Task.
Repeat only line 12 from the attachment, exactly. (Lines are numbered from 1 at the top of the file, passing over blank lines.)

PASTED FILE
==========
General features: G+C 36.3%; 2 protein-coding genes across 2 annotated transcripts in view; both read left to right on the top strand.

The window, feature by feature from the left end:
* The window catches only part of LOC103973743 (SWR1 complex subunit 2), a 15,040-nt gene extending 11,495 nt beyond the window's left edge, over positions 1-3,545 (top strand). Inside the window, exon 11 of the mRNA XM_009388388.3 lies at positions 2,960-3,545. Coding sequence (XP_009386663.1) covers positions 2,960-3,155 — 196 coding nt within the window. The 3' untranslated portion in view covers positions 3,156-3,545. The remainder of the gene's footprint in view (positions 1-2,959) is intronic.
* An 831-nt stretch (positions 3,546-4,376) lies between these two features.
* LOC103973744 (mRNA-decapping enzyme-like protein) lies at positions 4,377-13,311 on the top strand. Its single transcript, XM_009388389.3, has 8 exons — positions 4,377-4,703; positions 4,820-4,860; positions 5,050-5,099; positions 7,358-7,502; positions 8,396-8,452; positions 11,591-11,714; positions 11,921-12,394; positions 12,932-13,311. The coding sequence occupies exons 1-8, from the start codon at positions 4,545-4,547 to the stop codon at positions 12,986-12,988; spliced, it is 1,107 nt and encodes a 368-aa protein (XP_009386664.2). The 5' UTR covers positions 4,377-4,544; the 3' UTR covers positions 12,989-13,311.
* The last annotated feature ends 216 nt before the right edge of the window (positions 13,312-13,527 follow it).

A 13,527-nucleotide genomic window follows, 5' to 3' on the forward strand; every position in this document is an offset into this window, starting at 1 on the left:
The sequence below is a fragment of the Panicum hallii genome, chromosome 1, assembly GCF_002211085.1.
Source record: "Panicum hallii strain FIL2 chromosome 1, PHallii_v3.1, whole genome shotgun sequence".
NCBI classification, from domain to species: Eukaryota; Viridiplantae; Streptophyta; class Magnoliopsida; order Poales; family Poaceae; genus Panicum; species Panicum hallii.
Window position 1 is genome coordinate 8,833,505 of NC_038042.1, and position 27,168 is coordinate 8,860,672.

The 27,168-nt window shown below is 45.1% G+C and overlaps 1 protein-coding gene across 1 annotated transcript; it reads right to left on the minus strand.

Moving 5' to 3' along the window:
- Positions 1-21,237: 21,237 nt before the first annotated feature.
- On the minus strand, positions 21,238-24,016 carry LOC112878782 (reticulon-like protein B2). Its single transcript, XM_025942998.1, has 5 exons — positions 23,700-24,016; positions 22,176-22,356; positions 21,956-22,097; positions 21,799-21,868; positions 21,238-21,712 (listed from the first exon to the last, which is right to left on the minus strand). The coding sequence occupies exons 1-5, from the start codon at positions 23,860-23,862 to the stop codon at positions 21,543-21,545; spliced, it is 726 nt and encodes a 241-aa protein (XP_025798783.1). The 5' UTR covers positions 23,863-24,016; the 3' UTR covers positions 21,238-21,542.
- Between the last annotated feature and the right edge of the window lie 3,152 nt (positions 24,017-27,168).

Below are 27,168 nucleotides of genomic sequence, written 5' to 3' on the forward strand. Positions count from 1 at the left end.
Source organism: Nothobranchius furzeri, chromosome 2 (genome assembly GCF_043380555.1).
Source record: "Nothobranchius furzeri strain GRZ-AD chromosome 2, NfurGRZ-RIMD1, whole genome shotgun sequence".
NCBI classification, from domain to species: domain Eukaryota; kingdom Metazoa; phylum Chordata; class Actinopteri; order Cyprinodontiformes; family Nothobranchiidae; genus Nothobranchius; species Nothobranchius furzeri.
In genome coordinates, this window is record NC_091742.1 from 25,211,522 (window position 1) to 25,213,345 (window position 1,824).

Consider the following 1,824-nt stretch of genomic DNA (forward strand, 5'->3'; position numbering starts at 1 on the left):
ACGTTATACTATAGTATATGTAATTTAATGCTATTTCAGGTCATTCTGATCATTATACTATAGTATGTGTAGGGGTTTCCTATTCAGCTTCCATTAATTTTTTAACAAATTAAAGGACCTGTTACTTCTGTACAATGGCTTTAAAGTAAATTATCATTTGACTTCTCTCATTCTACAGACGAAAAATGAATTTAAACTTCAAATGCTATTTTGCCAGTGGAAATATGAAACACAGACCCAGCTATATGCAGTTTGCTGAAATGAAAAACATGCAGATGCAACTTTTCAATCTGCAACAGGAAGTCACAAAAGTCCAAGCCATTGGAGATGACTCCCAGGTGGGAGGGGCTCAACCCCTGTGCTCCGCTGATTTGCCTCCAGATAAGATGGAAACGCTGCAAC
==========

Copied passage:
The 27,168-nt window shown below is 45.1% G+C and overlaps 1 protein-coding gene across 1 annotated transcript; it reads right to left on the minus strand.